[16] Kelis, ‘Milkshake’

Kelis

So what are you gonna do? Your debut album unleashes a fiery hip-hop-soul Fury on the world, underpinned by peerless Neptune beats and no-filler songwriting, but the follow-up plops onto the tiles like a wet flannel. What are you gonna do? RELEASE THE SEX, that’s what. A dramatic u-turn on the road to the dumper, ‘Milkshake’ is dirty in some vague way, bumping, grinding and worming its way into your aural cavity. That’s “aural”. It’s a primitive record, sparse and jerky in its tribal rhythms, but it was a surefire sign Kelis was back in business – and with third album Tasty glorying in a shot of her slurping a lollipop, the raunchy recovery was complete.

It’s a little bit ripe to play to a callow reviewer, but we’re banking on Junior missing nuance at this age. She wiggled her shoulders like a girl who’s seen one too many must-we-feed-our-kids-this-FILTH? pop videos on MTV and appeared to like the song. So did she? “No.” I’m beginning to spot a pattern.

Better than yours:

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[6] Buggles, ‘Video Killed The Radio Star’

I’m concerned I may have to defend this one. EASY. Just look at Junior finding the glee in the poignancy, making her plastic tiger leapfrog her plastic lion, all in time to the ecstatic pulse of the music. Watch her punching the air and performing the dance of the seven veils with her sister’s muslin square; it’s a dizzy representation of the song’s way with the possibilities of pop.

‘Video Killed The Radio Star’ suffers from the “novelty” tag, being, on the surface at least, a one-hit wonder with a chipmunk, quasi-synthesised chorus. Then there’s Trevor Horn, all bubble-perm and oversized specs, hardly projecting an image of a man about to push pop’s boundaries to glorious and ludicrous extents with ABC and Frankie Goes To Hollywood respectively. But we’re not interested in surface. The song’s depth is in the bittersweet nostalgia, the regret at the passing of an age of music even as it embraces the new world, and also in the symphonic electronica – crescendos, drop-outs, even a sense of the fat lady singing. MTV co-opted it as the anthem of triumph of picture over audio, making it the first song to be played on the station, and perhaps they hit the nail on the head. It’s a requiem and celebration rolled into one.

The Ting Tings, ‘That’s Not My Name’

As the 1969 Top 20 hobbles to a thrilling conclusion, we’re hop-skip-jumping all the way to the present and a record that Junior went loopy for when it appeared on one of those new-fangled MTV channels last week. We’re even a bit slow off the mark here, as it’s been toppled from an unlikely chart summit by hit machine Rihanna, but it’s still the breakthrough smash of the year – a grand departure from its achingly hip, limited 2007 run.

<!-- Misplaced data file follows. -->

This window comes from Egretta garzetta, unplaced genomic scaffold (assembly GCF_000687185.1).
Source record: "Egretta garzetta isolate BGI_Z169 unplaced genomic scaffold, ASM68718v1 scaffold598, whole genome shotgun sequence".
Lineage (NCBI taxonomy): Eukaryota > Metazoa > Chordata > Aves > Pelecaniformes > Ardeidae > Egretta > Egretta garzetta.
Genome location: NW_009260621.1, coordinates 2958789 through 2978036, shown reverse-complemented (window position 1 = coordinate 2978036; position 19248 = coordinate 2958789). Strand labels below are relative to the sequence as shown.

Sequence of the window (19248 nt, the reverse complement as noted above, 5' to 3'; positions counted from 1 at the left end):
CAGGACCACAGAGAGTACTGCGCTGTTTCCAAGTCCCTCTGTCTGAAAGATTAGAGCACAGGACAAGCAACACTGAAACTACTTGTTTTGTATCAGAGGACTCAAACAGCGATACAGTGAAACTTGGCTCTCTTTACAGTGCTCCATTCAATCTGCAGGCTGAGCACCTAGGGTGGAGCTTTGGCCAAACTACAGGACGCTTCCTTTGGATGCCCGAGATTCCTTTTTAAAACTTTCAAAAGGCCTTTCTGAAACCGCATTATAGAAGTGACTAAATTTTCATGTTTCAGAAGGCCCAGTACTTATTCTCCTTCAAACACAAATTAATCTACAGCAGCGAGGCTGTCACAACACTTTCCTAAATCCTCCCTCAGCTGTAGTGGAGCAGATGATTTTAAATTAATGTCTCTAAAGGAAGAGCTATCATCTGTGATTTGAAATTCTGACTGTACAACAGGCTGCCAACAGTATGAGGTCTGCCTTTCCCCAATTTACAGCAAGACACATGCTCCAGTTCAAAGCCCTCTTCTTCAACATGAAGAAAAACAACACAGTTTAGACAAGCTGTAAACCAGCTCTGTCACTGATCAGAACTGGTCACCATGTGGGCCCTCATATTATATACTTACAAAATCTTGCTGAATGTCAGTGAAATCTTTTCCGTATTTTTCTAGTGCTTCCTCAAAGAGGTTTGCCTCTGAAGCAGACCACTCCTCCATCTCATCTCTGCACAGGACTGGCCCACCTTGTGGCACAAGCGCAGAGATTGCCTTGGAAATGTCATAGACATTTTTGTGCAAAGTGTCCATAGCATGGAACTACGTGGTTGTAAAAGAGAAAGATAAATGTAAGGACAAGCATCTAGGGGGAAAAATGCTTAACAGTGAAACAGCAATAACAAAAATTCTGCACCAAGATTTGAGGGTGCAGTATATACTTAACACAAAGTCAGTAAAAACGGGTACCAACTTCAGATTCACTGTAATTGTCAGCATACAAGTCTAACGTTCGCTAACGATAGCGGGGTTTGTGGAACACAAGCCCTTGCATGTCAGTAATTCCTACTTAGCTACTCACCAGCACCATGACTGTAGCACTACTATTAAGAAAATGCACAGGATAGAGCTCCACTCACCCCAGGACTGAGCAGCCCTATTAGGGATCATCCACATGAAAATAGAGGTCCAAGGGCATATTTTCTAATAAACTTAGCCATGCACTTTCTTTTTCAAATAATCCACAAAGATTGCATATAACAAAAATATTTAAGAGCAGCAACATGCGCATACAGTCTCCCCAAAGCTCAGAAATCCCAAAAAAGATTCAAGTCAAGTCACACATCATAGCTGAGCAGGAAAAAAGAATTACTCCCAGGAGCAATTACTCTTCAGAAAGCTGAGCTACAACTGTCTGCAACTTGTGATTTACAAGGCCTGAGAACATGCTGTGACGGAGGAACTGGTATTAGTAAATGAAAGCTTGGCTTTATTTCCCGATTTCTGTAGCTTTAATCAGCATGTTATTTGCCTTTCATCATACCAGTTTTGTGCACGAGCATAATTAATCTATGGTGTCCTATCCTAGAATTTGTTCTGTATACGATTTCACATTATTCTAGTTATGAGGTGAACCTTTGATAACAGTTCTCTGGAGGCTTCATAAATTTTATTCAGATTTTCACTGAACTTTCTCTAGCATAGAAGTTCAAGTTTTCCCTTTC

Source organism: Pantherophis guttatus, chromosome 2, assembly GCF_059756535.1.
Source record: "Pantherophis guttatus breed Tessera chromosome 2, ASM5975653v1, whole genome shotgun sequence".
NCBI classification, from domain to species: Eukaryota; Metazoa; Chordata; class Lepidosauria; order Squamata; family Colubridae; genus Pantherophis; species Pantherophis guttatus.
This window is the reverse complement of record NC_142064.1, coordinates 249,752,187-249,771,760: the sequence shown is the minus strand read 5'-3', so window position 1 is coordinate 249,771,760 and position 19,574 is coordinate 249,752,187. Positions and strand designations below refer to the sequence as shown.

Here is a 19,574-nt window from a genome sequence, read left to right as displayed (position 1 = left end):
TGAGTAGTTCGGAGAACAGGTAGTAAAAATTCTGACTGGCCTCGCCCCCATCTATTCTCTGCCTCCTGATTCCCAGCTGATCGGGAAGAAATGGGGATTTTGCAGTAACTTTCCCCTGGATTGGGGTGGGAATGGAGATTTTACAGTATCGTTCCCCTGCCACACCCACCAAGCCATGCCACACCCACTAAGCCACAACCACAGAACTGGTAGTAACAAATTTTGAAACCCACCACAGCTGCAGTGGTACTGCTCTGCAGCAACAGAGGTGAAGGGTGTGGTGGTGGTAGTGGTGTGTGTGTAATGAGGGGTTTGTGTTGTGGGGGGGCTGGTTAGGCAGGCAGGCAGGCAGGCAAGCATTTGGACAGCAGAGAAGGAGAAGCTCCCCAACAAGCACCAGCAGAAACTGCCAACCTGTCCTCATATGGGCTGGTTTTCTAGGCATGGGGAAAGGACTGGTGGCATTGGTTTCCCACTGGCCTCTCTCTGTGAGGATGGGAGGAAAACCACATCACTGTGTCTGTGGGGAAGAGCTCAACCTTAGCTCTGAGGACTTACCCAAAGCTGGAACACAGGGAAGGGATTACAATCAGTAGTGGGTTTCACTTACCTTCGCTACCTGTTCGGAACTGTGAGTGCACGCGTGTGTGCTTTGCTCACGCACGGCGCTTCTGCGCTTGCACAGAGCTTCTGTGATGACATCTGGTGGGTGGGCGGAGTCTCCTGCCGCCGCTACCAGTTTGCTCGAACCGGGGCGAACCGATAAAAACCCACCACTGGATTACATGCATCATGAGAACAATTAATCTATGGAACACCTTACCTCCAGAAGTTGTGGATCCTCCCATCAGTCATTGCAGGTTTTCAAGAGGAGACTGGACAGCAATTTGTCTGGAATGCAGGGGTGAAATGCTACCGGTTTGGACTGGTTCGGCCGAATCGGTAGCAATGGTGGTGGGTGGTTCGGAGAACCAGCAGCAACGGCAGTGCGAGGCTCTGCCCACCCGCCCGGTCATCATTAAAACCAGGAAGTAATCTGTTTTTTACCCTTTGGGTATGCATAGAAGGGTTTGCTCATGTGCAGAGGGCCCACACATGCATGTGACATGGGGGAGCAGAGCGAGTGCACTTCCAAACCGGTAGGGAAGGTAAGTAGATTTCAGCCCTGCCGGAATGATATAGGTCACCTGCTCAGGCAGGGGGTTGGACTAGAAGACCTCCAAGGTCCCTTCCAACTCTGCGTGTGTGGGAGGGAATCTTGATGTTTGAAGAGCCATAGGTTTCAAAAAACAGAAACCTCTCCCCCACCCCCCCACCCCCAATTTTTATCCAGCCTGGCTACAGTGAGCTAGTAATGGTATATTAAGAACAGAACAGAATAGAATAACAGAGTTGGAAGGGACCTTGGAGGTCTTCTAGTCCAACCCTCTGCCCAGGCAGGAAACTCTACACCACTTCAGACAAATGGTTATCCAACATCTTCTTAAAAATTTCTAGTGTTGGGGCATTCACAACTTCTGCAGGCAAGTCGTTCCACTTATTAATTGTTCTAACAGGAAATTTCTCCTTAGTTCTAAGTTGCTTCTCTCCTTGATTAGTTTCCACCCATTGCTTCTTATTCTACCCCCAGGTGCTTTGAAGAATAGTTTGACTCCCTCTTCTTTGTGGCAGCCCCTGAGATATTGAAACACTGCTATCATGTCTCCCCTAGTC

You’ve heard the comparisons – Blondie (yes, the cool-eyed Katie White is indeed blonde and, in a slightly darkened room, stunning), ‘Mickey’ (the star-jumping rhythm and lairy rap-song straight off Toni Basil’s much mis-(or not)-construed 1982 chartbuster), The Knack’s ‘My Sharona’ (that rhythm again, really, also massaged for Girls Aloud’s ‘No Good Advice’) – but, like the best pop puffery, ‘That’s Not My Name’ blends influences to form a monster that stomps, jerks, twitters and rocks in its own nation-enslaving way.

We’re mad for it right now, pure victims of hype if you see things through those spectacles. Sometimes there’s no hype without fire. As the record builds to its multi-layered, full-rocking coda, Junior’s reaction is a spinning, leaping, head-shaking frug from dining room to living room – pop star in infancy.

And while we’re sojourning in 2008, here are some of her other recent pop moments:

– “She’s got hair like me” to Diana Ross gamely keeping it all together in the ‘Chain Reaction’ video
– “Black and gold, black and gold, black and gold – that’s your favourite, Daddy” (not sure who’s feeding her these lies)
– Sticking her hand in the washing machine for the nth time one day, she’s told to leave it alone before defiantly reaching in again and pulling out the new Isobel Campbell & Mark Lanegan album

For Junior, music is everywhere.

Wham!, ‘Last Christmas’

“Why get to work at 9.30 when you can get there at 10.30?” Dumbfounding myself with this unshakeable logic, I realised it was time for another Christmas tune.

So, I’ve spent 20-odd years thinking it’s “hiding from you and you’re so revised” and now it turns out be “your soul of ice”. Ok, I haven’t spent the entire 20 years thinking it – that would be frivolous – but I have wondered how she/he could be “so revised”. It’s still worth considering, because it’s a better lyric than “soul of ice”.

George knew how to write a tune, though. Well, Barry Manilow did, in this case. Junior loves it. She’s smiling to the point of laughter, and her arms and legs are swinging all over the place, in the manner of Pepsi and Shirlie trying to ski* in the video. Her mum had her office Christmas party last night, so she’s less than festive, but she seems keen to indoctrinate Junior into the ways of the Wham!, making it a hit all round.

*They may have just sat by the fire for the whole song, but I’m projecting. I know that the edit that goes to MTV is just a snapshot of the artist’s life at that point. I’m still wondering how Take That are managing to reform after being pushed off that cliff.